(I'm very sorry for your troubles...)
To supplement other comments and answers:
In my experience (at R1 places in the U.S.), while mostly undergrads' and grad students' (broadly speaking) "disability issues" have a roughly appropriate procedure in place, just as an illustrative and ominous example, this does not seem to extend to grad students who've (e.g.) had their leg broken in a car accident through no fault of their own. That is, one of my students had this happen, could not do TA (teaching assistant) duties, and had to petition for "leave of absence" and was supposedly not allowed to be on campus, use the library, etc., but was allowed to (!) petition to return. This policy was beyond the power of my department to alter. I was told that the university is "more caring" about faculty in similar situations... presumably because they've invested more in them. But, my point is, I would be very suspicious and untrusting.
E.g., it might happen (given my observations) that dept head and lower-level deans are sympathetic, supportive, and quasi-promise that they'll accommodate... but then eventually discover that "university policy" prevents them from doing what they promised they'd do. E.g., even a signed document from them may easily (!) be countermanded by higher-ups, claiming that they did not have the authority to make the promises they made.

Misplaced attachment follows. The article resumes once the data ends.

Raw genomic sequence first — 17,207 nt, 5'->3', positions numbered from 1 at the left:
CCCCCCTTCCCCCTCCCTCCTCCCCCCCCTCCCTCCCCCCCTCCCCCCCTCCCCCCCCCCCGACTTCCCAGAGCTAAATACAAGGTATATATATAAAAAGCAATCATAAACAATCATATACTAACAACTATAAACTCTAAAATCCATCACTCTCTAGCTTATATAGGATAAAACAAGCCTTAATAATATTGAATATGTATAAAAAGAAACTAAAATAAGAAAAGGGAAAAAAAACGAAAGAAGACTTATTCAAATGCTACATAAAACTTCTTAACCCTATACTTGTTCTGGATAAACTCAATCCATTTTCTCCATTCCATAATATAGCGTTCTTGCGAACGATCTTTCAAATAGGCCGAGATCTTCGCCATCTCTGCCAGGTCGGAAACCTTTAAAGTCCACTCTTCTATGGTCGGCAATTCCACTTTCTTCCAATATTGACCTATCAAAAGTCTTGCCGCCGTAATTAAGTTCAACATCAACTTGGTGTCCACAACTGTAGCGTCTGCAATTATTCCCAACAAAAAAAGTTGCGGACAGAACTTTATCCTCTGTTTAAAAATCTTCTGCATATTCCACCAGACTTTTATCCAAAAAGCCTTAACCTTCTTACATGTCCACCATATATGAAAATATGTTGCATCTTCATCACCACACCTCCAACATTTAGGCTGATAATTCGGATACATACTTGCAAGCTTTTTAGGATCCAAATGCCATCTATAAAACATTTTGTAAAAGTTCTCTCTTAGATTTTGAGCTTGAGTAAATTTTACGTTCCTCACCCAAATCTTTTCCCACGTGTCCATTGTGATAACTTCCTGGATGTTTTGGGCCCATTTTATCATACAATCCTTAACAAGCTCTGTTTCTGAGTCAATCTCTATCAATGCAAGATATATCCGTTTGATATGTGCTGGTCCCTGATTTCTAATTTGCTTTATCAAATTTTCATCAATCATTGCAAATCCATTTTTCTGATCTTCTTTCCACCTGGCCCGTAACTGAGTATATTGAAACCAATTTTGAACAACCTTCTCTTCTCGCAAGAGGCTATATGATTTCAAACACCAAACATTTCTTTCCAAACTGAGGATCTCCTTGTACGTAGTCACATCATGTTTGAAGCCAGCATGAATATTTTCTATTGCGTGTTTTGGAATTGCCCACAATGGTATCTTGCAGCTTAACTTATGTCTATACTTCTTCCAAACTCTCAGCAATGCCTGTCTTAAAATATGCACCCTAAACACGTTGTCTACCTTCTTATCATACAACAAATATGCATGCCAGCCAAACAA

Yes, talk to the disabilities office. The "Americans with Disabilities Act" has not yet been scrapped (fingers crossed), and U.S. (especially public, in the U.S. as opposed to U.K. sense) have considerable power to set accommodations. Yes, they attempt to "negotiate" with relevant work-place authorities, but the rough idea is that you cannot be fired or marginalized for (new or old) disabilities. Having things in place with the Disabilities Office may be your best "insurance" against higher-ups' disavowing your departments' agreements with you, since they cannot so effortlessly over-ride them. I'd absolutely do this.
And, above all, no "accommodation" should include your losing your health insurance just because you have some periods when you can't teach classes!!! Obviously, in the U.S., anything like that is very, very dangerous for people who are not Magically/Luckily Healthy. The reason I mention such a thing is that my student, mentioned above, did lose health insurance exactly due to the broken leg that made him unable to TA... Luckily, I believe his partner's employment covered him. A bit too unfunny, non-recreational Kafka-esque for my taste.
(Again, very sorry about your increasing troubles, and best hopes for no additional troubles due to bad bureaucracy...)